Today marks Michigan-born design and furniture icon Florence Knoll‘s 100th birthday. While no longer designing, she carries an incredibly important place in American design history—thanks to her thoughtful creations that were functional but sleek and stylish. Her many designs—from tables and desks to chairs, sofas, benches and stools—are timeless; reflecting her architectural training and overall sense of style.
We had a quick chat with Knoll‘s Executive Vice President of Design, Benjamin A. Pardo about Knoll’s pragmatic approach to design, her forward-thinking ethos and its significance to Knoll and the industry as a whole.
A 100th birthday is a major milestone. In Florence Knoll Bassett’s case it’s also a chance to reflect on her contributions to architecture and interior design. What are some of her achievements we should be celebrating today?
First and foremost, Florence Knoll proved that “good design is good business”—on several different levels. For her clients, she demonstrated that thoughtful spatial planning and high-quality furniture could improve the experiences of their people, thereby improving their businesses. For Knoll, she demonstrated that a consistently high standard of design was enough to propel the brand and image of a company, cementing it as a leader in furniture and workplace design.
She ardently maintained that she did not merely decorate space. She created it.
She also made a strong statement in 1964 when she said, “I am not a decorator,” and referred to herself as an interior designer. That was a relatively new term then, an evolution and elevation of the role. Is it fair to say that she helped pioneer that transition?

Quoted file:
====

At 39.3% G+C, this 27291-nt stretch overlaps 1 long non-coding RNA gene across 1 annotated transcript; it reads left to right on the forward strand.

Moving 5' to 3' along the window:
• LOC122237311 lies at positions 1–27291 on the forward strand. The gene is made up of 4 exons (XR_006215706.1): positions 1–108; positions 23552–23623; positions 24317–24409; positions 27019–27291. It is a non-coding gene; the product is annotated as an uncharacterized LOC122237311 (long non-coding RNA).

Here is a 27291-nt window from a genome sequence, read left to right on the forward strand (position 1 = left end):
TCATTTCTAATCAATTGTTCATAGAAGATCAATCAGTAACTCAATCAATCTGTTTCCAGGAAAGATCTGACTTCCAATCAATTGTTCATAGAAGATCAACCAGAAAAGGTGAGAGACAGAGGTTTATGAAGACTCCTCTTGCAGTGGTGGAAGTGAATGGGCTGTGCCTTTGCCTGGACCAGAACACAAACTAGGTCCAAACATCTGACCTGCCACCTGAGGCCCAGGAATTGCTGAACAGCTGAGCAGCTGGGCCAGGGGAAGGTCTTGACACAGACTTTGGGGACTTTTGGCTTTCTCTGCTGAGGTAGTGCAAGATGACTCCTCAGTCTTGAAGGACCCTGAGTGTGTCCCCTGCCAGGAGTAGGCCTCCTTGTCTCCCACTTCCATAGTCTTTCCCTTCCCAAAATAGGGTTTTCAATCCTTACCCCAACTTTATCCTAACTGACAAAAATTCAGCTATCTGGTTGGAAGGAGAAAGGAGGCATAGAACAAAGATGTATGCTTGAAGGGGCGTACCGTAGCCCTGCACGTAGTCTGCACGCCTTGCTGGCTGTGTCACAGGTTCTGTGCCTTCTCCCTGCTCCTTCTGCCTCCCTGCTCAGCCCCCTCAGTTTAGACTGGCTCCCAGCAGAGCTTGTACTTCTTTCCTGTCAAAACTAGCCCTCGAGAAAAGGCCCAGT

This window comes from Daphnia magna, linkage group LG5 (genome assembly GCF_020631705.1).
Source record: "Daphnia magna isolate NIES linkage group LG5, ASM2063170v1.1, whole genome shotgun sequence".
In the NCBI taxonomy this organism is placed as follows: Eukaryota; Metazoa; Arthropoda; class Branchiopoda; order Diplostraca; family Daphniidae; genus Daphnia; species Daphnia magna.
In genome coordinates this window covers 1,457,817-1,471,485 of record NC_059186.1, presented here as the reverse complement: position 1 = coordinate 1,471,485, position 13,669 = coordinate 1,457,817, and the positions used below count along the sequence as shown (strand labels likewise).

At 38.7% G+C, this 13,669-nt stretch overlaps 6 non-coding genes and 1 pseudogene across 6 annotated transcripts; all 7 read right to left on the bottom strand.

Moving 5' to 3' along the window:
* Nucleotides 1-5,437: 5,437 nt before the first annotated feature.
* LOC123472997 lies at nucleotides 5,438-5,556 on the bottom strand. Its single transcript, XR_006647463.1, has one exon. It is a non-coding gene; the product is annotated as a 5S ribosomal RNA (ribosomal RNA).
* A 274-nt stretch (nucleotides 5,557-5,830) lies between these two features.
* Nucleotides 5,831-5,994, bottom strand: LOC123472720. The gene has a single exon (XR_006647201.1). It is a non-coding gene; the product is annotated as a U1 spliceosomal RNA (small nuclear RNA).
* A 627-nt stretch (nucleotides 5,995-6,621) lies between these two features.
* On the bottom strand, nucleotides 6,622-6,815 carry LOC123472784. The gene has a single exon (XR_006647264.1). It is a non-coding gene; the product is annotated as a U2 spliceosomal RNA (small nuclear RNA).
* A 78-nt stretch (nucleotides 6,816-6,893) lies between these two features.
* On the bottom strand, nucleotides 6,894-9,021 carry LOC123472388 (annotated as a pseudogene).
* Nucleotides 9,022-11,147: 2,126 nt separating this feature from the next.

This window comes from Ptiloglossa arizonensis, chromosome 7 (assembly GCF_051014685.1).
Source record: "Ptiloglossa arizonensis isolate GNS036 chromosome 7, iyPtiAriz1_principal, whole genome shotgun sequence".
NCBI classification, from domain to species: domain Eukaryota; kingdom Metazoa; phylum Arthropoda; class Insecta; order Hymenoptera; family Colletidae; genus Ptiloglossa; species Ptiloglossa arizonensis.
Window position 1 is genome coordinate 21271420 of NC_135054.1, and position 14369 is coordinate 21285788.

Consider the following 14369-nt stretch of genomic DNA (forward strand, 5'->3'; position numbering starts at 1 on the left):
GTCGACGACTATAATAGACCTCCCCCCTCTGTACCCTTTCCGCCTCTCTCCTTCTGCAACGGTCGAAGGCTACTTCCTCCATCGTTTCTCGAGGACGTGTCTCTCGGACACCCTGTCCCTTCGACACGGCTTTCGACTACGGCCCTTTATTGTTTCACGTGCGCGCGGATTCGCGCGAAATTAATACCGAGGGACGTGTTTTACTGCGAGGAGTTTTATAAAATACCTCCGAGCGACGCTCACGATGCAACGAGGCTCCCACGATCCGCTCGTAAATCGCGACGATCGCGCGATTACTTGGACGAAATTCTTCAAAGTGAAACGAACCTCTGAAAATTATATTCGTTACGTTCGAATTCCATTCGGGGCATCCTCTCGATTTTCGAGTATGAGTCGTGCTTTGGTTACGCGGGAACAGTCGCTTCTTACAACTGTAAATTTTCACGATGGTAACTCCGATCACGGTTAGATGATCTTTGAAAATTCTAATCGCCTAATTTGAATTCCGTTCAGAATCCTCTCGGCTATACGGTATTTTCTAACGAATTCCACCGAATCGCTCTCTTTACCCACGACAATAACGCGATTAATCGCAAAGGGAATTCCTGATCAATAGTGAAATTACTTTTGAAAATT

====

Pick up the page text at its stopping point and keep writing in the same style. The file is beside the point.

In creating the revolutionary Knoll Planning Unit, Florence Knoll defined the standard for the modern corporate interiors of post-war America. In the process, she also created the job description for the “interior designer” as we know it today. Drawing on her background in architecture, she introduced modern notions of efficiency, space planning, and comprehensive design to office planning. She ardently maintained that she did not merely decorate space. She created it. The Planning Unit (and its interior designers) rigorously researched and surveyed each client—assessing their needs, defining patterns of use and understanding company hierarchies—before presenting a comprehensive design, informed by the principles of modernism and beautifully executed in signature Knoll style.
Though she’s no longer working, how are her accomplishments, philosophy and style still informing the company today?
Florence Knoll was mentored by Mies van der Rohe, who brought from the Bauhaus to the Illinois Institute of Technology the concept of the gesamtkunstwerk—the total work of art. She brought this idea to Knoll through the Planning Unit, in effect placing Knoll furniture in architectural spaces to achieve the goal of creating inspiring work environments for clients and their people. In this sense, we still live by the credo that furniture design is only valuable insofar as it contributes to and speaks to the overall design of a space.
Even the furniture she designed herself was envisioned as parts of a larger spatial whole—she referred to them as the “meat and potatoes” that had to be designed as solutions to larger problems of spatial planning. In keeping with this idea, she also founded KnollTextiles in 1947 in order meet the material needs of Knoll’s furniture and office designs.
We know it’s unfair to ask you to play favorites, but do any of Florence Knoll designs mean a little bit extra to you?
I am partial to Florence Knoll’s table desk series; the Knoll table desk became the industry standard, and she invented it.
Images courtesy of Knoll